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Obama, Pelosi urge activists at Netroots Nation to keep fighting for change

By Philip Rucker
Washington Post Staff Writer
Sunday, July 25, 2010; A06

LAS VEGAS -- President Obama and other Democratic leaders appealed to a gathering of prominent liberal activists Saturday, seeking to win back a disenchanted constituency that appears uninterested in helping the party avoid large losses in November's midterm elections.

In a videotaped speech at the annual Netroots Nation convention, Obama acknowledged that for many Americans, "change hasn't come fast enough." He said he shared that frustration, but he asked liberals to stick with him and the party.

"Change is hard, but if we've learned anything these past 18 months, it's that change is possible," Obama said, adding, "Let's finish what we've started."

Even so, some of the 2,100 liberal activists gathered here for a three-day conference were stewing over the Obama agenda and said they would do little to protect Democratic majorities in Congress.

"There's a lot of Democrats I'll be happy to see go," said Markos Moulitsas, who founded the convention five years ago as an offshoot of his Daily Kos blog. "There is a price to be paid for inaction and incompetence. We're not getting much done with 59 [Democratic senators], so if we're down to 54, who cares?"

The liberal Net-roots movement grew up fighting former president George W. Bush, and in 2008, progressives succeeded in helping push the Republican Party out of power. But the movement's leaders complain that their efforts have not been rewarded.

Obama and some congressional Democrats were too moderate in their approach to health care and have failed to act on other issues, the activists say. It was not lost on them that Senate Majority Leader Harry M. Reid (D-Nev.) last week said he was kicking legislation for a cap-and-trade system to curb greenhouse gases down the road until it has bipartisan support.

"I am so sick and tired of Democrats saying, 'We don't have the votes,' " Ed Shultz, a liberal radio commentator and MSNBC anchor, said in a keynote speech that electrified the audience on opening night. "You know what? Go get 'em!"

Dose of reality

By the conference's close Saturday, liberals had swallowed a dose of reality from the Democratic Party's top officials. House Speaker Nancy Pelosi (D-Calif.) arrived Saturday with a blunt appeal: The gates to a progressive agenda have opened under Democratic control, she said, and they will close if Republicans seize power.

"The leverage has changed," Pelosi said, over and over again, citing the passage of health care and financial regulatory reform. "This doesn't happen in a Republican Congress. . . . Understand what is at risk when we go into these elections 100 days from tomorrow."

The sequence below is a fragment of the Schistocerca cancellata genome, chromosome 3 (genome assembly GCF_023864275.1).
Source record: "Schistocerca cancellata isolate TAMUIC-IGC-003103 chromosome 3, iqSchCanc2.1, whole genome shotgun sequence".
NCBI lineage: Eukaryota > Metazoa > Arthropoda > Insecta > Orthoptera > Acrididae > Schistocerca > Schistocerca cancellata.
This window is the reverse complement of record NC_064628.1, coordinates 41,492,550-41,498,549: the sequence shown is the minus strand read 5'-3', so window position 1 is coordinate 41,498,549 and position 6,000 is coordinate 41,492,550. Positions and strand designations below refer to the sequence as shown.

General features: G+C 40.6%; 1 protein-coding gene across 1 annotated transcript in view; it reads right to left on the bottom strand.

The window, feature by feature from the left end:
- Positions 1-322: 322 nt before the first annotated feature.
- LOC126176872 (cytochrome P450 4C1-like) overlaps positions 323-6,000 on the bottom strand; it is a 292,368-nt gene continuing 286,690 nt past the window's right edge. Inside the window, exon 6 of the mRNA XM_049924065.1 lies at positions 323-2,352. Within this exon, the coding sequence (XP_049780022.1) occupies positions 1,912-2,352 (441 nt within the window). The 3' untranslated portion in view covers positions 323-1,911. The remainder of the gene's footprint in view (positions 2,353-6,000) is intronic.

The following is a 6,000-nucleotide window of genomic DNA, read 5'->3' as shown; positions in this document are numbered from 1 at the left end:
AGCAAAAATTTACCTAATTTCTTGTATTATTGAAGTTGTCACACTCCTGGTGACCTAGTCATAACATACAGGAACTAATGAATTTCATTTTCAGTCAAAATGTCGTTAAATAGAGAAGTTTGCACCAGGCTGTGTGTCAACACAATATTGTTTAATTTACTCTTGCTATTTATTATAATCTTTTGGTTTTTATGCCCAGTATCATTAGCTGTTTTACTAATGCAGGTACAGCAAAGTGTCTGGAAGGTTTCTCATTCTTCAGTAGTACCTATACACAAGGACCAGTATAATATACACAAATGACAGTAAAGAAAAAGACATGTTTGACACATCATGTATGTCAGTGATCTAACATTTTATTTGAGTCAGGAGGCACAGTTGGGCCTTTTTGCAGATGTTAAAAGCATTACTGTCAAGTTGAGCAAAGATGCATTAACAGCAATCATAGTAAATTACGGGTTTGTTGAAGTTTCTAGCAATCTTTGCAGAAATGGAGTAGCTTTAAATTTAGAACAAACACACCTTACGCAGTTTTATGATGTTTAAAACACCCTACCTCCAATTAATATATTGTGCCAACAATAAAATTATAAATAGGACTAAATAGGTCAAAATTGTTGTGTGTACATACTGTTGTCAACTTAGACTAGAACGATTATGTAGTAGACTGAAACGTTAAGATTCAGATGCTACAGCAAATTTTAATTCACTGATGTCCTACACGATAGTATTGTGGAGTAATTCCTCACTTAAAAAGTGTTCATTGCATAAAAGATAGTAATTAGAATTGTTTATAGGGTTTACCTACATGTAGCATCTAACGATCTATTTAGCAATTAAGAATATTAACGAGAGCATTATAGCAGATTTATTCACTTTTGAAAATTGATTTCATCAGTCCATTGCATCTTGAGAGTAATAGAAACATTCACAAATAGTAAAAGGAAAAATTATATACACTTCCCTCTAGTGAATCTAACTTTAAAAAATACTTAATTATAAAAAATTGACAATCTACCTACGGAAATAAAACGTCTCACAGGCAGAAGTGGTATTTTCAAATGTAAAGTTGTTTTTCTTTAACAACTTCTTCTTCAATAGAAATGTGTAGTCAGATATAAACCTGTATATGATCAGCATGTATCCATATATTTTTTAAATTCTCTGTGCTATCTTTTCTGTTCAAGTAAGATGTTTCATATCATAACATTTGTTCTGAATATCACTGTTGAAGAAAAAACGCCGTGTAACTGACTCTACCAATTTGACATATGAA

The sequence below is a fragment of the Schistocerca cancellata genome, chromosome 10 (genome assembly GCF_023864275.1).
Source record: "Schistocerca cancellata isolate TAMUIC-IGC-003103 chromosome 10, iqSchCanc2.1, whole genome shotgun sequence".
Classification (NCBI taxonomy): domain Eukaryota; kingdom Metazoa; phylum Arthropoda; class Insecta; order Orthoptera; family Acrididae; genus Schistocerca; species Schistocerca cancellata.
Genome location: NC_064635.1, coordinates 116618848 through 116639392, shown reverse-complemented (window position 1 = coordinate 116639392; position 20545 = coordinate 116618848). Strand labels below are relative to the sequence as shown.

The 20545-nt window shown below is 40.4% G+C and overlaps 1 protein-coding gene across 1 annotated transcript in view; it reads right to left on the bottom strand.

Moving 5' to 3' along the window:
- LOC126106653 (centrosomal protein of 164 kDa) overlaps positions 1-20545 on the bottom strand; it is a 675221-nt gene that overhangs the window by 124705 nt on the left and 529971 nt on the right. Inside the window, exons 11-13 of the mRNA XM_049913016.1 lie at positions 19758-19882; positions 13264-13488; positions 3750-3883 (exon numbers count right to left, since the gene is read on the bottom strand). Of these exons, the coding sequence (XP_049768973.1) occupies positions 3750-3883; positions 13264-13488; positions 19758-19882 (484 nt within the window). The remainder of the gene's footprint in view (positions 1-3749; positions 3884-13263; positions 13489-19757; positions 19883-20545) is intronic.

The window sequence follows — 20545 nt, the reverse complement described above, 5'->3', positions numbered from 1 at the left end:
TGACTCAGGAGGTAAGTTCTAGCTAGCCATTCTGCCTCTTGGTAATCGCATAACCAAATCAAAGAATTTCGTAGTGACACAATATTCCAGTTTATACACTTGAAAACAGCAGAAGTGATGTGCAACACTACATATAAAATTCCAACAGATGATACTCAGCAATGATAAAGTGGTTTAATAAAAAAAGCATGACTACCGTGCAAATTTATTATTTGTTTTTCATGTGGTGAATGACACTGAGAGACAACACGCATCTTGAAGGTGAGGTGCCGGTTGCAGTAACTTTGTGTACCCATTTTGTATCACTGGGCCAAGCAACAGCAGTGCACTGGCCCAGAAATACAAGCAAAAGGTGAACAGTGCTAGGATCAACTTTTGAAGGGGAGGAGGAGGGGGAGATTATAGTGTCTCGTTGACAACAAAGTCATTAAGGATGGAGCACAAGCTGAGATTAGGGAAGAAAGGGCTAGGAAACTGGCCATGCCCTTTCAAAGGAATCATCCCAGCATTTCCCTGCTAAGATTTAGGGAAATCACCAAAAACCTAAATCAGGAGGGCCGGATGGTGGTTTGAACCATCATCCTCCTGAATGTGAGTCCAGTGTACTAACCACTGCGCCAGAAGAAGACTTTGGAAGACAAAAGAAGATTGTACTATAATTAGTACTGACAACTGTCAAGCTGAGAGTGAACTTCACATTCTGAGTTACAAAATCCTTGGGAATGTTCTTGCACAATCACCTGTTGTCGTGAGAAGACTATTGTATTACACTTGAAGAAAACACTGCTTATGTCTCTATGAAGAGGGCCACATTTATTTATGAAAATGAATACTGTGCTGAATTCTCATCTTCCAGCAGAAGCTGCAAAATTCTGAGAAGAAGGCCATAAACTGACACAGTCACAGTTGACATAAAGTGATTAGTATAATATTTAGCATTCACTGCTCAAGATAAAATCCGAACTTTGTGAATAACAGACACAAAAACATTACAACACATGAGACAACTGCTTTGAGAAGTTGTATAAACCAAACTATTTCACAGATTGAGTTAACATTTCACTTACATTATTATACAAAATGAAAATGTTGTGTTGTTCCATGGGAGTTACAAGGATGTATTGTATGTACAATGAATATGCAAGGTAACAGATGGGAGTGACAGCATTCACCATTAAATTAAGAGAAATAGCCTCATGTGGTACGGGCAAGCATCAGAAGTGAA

Pelosi was enthusiastically embraced by the audience, as was Obama's video clip.

"In ways large and small, we've begun to deliver on the change we fought so hard for," Obama said, noting that he is working to repeal "don't ask, don't tell," to close the military prison at Guantanamo Bay, Cuba, and to end the combat mission in Iraq.

The Democratic Party is not alone in struggling with internal division. The GOP has been enmeshed in a civil war between "tea party" activists and the Republican establishment.

Many liberals in Las Vegas celebrated this fact, aware that Reid owes his lead in the polls to Republican challenger Sharron Angle's right-wing agenda. Moulitsas said in a speech that the tea party movement is "the best thing that happened to us this year."

Still, it is the right that has seized the political momentum, as poll after poll shows Republicans with a sizable advantage in enthusiasm. Democratic officials tried to close that gap by stoking the liberal base here, evoking Bush as a sort of boogeyman and using the prospect of a return to GOP control as a rallying cry.

"We fought so hard to get rid of George Bush, everything he represents, and it's easy once you've attained success as we did in 2008 to think the battle is over, that you've won," said Nathan Daschle, executive director of the Democratic Governors Association. "But it isn't. The battle isn't over."

On Saturday, the activists also heard from Reid, who has frustrated them by again and again taking a more centrist approach than Pelosi.

Reid acknowledged that there are times "I get on your nerves" and joked, "I'm here to tell you that you get on my nerves." He added: "You and I might not see eye to eye on every policy detail, but we agree we can't afford to let the public buy what the Republican Party is selling."

'Lost and lonely'

Obama's 2008 campaign was "a campfire that all kinds of beautiful people came together," said Van Jones, a progressive activist and former White House "green jobs czar." But, he said, progressives started feeling "lost and lonely" during the administration's quest for bipartisanship.

"We had hope and change, and nobody managed the hope part," Jones said in a keynote address that was among the best received.

Nevertheless, Jones said it is "baffling" that liberals are mad at Obama. "When you guys get mad at the president, I can't stand it," Jones said. "Barack Obama, President Obama, volunteered to be the captain of the Titanic after it hit the iceberg."

It was enough to placate some. Michael Lyons, 59, a software manager from Oswego, Ore., said: "This is a wake-up call for the progressives to snap out of it and get back on track. We have to get that drive back, that enthusiasm back."

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